David Barks
4   Posted 08/08/2009 at 02:02:14

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Mike Gaynes,

I have to respond to your post. First off, Michael can correct me if I’m wrong and of course speak for himself, but I get the impression that not only has Michael spent considerable time in the US, but he might actually live in "the colonies". But I don’t know that, I just remember him commenting on a Nascar driving event he went to last season and it doesn’t seem like something you would come all the way over from England to do.

As for the popularity of the game in the US. It is actually growing and will continue to grow. One of the main things that stopped it’s growth was the fact that there was no recognizable or "reputable" professional league. The MLS has its flaws but at least it provides kids with a vision of becoming a professional footballer.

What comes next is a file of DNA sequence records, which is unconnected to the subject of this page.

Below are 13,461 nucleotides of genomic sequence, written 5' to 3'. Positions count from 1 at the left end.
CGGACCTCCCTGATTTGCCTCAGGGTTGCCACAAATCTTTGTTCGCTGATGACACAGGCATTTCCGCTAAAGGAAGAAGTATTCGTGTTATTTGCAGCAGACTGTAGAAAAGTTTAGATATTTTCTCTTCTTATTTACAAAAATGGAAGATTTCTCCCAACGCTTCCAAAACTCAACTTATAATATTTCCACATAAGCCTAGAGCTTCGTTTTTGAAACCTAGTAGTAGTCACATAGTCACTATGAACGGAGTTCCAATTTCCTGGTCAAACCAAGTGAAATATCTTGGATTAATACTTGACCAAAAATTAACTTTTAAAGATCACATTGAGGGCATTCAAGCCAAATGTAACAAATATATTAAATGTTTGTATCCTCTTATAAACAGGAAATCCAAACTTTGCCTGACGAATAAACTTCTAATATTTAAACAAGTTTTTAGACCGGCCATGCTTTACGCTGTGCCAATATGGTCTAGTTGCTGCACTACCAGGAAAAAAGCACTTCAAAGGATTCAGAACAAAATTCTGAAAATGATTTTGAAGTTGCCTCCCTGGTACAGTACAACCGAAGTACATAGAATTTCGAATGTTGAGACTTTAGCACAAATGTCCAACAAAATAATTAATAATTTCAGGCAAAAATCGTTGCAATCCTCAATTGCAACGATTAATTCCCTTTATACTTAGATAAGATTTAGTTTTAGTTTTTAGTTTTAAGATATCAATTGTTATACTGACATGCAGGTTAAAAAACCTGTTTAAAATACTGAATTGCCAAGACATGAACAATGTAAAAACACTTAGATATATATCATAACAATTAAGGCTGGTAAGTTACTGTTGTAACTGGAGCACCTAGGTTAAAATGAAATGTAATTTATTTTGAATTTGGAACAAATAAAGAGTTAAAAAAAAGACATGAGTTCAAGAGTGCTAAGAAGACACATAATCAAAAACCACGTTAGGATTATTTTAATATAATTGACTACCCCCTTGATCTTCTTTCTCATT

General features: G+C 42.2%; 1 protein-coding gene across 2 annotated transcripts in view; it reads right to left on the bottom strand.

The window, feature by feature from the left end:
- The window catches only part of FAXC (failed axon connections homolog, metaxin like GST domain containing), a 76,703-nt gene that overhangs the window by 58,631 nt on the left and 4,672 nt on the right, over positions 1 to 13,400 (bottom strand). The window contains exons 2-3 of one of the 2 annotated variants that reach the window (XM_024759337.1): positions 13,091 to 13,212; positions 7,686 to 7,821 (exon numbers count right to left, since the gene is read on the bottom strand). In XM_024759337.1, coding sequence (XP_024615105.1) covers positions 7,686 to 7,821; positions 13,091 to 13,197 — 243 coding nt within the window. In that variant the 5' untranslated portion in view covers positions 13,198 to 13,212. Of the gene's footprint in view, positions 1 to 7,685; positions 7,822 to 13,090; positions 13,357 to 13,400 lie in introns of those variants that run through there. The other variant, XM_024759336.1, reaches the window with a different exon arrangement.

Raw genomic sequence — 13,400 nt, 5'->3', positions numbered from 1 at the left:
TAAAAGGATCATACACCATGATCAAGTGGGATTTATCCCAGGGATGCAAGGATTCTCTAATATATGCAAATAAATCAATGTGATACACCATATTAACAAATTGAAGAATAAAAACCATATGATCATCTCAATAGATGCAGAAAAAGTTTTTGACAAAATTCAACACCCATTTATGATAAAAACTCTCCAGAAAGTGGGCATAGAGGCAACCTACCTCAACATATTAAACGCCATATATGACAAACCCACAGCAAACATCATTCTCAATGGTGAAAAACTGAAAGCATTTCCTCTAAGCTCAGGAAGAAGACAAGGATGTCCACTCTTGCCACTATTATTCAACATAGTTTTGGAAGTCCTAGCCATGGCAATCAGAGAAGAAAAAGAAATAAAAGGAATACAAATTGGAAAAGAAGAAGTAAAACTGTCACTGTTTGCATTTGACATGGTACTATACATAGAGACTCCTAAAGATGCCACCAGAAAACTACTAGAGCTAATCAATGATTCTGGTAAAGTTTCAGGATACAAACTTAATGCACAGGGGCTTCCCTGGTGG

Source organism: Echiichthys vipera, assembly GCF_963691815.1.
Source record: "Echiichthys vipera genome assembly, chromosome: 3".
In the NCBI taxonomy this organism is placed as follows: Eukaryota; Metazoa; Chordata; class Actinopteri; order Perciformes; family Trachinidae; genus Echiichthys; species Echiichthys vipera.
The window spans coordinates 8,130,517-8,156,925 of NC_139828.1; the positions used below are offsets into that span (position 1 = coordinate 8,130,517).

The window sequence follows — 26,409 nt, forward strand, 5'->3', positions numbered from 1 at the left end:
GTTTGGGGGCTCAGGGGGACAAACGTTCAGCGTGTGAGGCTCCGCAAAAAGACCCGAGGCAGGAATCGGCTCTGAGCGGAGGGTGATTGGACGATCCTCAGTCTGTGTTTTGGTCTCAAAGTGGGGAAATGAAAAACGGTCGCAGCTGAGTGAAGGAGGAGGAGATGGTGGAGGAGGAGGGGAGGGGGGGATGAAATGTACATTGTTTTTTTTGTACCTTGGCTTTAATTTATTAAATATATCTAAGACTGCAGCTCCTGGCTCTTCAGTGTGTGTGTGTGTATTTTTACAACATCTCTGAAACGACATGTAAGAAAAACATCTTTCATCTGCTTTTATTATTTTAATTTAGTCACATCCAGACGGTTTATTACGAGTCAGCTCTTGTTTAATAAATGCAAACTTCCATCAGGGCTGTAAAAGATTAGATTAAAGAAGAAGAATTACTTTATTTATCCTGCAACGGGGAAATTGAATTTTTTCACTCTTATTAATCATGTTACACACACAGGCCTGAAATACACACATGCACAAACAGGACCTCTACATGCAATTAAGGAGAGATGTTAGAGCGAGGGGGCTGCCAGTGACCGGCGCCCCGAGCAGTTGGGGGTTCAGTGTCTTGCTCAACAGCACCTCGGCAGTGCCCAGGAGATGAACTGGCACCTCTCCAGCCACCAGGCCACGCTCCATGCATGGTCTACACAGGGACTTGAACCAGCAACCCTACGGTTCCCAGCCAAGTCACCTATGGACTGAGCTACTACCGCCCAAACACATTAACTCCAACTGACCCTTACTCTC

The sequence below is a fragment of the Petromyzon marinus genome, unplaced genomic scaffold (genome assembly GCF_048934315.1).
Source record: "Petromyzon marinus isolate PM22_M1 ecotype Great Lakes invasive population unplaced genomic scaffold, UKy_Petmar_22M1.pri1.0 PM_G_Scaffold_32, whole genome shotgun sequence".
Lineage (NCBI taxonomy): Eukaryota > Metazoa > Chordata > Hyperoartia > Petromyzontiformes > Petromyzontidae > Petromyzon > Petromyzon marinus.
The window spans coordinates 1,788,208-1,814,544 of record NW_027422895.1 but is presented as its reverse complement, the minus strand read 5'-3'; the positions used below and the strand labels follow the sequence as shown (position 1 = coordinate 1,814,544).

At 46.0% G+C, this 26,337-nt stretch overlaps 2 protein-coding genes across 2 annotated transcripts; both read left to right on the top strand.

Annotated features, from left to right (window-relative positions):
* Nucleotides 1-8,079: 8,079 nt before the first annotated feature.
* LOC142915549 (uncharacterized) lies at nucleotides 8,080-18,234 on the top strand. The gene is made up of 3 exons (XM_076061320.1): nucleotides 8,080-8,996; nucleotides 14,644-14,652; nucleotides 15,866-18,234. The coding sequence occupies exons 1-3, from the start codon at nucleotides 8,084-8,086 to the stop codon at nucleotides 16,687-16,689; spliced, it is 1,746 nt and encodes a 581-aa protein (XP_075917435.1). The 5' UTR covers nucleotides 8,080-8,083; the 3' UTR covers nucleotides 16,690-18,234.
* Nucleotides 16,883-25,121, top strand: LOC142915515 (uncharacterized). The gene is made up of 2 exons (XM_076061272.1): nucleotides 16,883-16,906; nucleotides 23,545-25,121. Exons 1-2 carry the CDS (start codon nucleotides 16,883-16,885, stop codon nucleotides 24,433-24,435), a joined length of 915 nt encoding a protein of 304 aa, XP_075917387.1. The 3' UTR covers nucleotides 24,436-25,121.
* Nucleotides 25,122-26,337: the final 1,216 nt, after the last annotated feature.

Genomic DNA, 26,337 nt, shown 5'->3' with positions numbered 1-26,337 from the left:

The other thing that has changed is ESPN, or rather the attitude of ESPN. It’s the largest sports network in the US and it has finally seen the money that is to be made in football and is now covering the sport. So football actually has a platform on TV now, whereas for the years before about 2007 there was no football to be found other than European matches at 7 AM on a Saturday morning. So the game does indeed have a future in the US and will continue to grow.

Ciarán McGlone
5   Posted 08/08/2009 at 13:26:56

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Any pundit who puts us in the same bracket as Chelsea, United, Barcelona and Madrid clearly hasn’t a clue...

As much as I’d love it to be true... it’s delusional.
Michael Kenrick
Editorial Team
6   Posted 08/08/2009 at 18:18:48